Monday, 25 May 2020

RECIPES - Baking bread in a cast iron pot (Dutch Oven) 2. 50/50 White/Brown

Baking bread in a cast iron pot - 

a 50/50 White and Wholemeal Loaf 


I made this loaf using the cast-iron pot method as shown in my earlier post for a basic white loaf

I used a bread machine to make the basic dough, but you can use any recipe up to an including the first rise.  As I didn't have a recipe for a 50/50 loaf, I made my own by combining and adapting two recipes designed for my machine, one for a Basic White Loaf and the other for a Wholemeal loaf.

Ingredients:

¾ cup water
1 ¾  tbsp skimmed milk powder
1 ¾ tbsp butter
¾  tbsp granulated sugar
1 ¼ tbsp soft brown sugar
1 tsp salt
1 cup Strong white bread flour
1 cup Strong Wholemeal flour
1 tsp dry yeast

Adding a vitamin C tablet (crushed and added before the flour) is often recommended when using wholemeal flour, to aid the rise.  I didn't on this occasion as I didn't have one and as it was 50% strong white flour felt it wouldn't need it anyway. 

I followed the machine instructions and added the ingredients, in the above order, to the pan and set the machine to the dough setting which is 6 minutes mixing, 34 minutes kneading and 1 hour rising at 32C.

(if you don't have a bread machine, follow any recipe either for making by hand or food mixer with a dough hook then leave to rise until doubled in size then follow the rest of this method).

I then removed the dough from the machine.....

end of the first rise
.... kneaded gently for a few minutes on a floured board and then shaped into a ball

dough shaped in a ball, ready for baking
... then made one deep slash across the top with a sharp knife

the uncooked loaf

....placed the shaped dough in my cast iron casserole pot, which I had lined with baking paper


the pot
....placed the lid on top and put the dish in a cold conventional oven.  I set the oven to 240C and switched on.  After 30 minutes I took a peek to see how it was doing 


loaf after 30 minutes baking in oven with lid on
I put it back in the oven for a further 5 minutes with the lid on, then removed the lid and cooked for a further 10 minutes - total cooking time 45 minutes (35 minutes lid on, final 10 minutes lid removed).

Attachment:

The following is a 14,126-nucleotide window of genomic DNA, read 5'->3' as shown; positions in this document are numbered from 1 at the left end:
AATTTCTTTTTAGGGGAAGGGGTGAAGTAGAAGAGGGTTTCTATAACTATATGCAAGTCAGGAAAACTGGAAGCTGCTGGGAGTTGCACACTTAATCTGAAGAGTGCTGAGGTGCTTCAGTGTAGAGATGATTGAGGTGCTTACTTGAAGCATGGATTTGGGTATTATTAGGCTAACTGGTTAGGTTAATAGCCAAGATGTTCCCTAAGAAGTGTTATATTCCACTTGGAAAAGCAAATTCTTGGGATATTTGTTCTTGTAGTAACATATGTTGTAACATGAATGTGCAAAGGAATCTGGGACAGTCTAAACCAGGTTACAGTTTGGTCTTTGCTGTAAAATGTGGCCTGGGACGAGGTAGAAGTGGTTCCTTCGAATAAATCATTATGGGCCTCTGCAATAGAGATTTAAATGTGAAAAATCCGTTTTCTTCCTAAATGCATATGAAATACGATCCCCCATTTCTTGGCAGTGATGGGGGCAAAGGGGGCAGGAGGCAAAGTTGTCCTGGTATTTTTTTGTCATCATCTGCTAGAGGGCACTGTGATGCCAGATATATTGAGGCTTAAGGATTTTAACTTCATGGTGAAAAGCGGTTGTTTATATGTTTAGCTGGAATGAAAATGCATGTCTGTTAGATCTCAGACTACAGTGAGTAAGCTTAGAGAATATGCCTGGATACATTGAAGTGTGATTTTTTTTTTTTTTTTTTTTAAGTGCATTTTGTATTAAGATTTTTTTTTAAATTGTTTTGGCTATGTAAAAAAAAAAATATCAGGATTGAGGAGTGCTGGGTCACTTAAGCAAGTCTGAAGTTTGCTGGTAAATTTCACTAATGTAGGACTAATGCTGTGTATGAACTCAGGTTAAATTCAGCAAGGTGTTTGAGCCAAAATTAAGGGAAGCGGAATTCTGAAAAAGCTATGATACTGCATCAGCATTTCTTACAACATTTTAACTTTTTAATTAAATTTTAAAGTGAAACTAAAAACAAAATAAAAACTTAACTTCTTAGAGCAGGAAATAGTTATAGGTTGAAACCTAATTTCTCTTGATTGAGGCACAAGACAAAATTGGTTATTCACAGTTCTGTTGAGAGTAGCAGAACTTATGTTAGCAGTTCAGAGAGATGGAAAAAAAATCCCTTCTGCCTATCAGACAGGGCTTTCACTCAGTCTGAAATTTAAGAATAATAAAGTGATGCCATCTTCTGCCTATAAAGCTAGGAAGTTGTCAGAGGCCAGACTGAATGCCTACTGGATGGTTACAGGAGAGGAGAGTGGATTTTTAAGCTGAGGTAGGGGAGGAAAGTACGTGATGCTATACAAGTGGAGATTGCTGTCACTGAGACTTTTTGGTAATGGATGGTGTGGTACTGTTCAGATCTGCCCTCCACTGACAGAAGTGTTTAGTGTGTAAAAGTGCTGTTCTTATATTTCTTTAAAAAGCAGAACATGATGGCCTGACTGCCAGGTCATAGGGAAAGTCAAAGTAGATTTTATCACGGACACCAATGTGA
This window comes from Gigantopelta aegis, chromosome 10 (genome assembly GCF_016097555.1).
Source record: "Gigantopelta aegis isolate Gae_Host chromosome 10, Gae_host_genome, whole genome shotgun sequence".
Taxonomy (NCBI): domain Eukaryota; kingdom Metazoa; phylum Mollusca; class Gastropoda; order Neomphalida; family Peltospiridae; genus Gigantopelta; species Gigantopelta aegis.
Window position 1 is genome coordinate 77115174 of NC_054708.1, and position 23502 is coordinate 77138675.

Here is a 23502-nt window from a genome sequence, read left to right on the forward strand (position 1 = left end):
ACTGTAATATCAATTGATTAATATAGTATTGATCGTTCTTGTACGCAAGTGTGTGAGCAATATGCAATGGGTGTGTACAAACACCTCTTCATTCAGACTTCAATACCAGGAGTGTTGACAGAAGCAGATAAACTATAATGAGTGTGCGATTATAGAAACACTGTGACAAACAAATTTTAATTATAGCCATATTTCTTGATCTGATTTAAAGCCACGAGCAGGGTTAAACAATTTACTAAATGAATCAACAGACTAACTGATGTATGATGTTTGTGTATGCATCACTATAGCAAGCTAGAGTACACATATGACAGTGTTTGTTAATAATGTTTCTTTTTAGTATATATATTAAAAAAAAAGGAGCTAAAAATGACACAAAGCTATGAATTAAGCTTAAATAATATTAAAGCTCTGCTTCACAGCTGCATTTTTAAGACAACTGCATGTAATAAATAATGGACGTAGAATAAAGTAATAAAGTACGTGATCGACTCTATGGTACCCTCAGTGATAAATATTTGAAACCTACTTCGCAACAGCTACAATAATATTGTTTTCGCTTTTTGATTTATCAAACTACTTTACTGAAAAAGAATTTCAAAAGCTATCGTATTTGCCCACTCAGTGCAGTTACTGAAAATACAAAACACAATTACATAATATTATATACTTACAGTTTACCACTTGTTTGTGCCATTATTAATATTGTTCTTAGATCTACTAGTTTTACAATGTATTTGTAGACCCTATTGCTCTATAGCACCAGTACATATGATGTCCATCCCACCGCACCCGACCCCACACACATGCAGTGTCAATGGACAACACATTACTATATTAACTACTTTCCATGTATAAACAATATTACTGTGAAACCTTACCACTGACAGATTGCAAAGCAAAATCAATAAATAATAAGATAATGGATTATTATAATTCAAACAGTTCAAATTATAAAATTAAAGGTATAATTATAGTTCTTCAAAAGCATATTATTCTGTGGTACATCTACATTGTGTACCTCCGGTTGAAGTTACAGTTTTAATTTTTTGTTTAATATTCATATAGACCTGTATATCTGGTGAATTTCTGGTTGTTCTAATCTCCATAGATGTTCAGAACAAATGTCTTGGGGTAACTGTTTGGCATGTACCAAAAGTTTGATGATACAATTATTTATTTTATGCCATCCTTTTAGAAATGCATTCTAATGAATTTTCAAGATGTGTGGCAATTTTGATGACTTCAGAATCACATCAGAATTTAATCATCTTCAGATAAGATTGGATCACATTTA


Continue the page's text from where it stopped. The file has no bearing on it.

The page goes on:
This was the final result


loaf removed from oven
I left the loaf for 5 minutes in the pot, then removed and placed on a rack


the final result
Whilst it was still warm, but cool enough to handle, I could not resist trying a slice


the proof of the pudding is in the eating
I am pleased to say it was a successful result.  Now I have done a basic white loaf and a 50/50, it's time to try this method with a 100% wholemeal !


John Austin

Hove 25 May 2020




Sunday, 24 May 2020

RECIPES - Baking bread in a cast iron pot (Dutch Oven) 1. Basic White

Baking bread in a cast iron casserole dish - a basic White loaf

My first loaf using this method

This unusual method of baking bread was given to me by my nephew, Lyndon, who works in the catering, restaurant and hospitality industry in France.  He sent me a photo of a loaf he had made in his Staub cast-iron stew pot and some basic instructions regarding the method.

Lyndon's loaf
Lyndon advised that this method works well as it keeps the moisture inside as the bread is cooked with the lid on (except for the final 10 minutes).

Another advantage of this method is that it doesn't require a second raise.  Lyndon suggested an initial kneading of 20 minutes, then leaving the dough to rise, "knocking back" - a brief 5 minute kneading - shaping into a ball then placing in the pot which had been lined with non-stick baking paper, putting on the lid, placing in a cold oven, turning the oven to 240C, cooking for 35 minutes, then removing the lid and continuing to cook for a further 10 minutes.  All that is then needed is to remove from the oven and place the loaf on a rack to cool.

For my first venture I decided to make a basic white loaf using my bread machine recipe.  In the past, I have tried using the bread machine for the whole process but have never found the results satisfactory (and you get a strange shaped loaf!).  But where the bread machine really comes into its own is using the dough setting which takes away all the hard work up to and including the first rise and then you continue as for a normal loaf and bake in the oven.

On the dough setting, my bread machine mixes the ingredients for 6 minutes then kneads for 34 minutes and then leaves the dough to rise at 32C for an hour.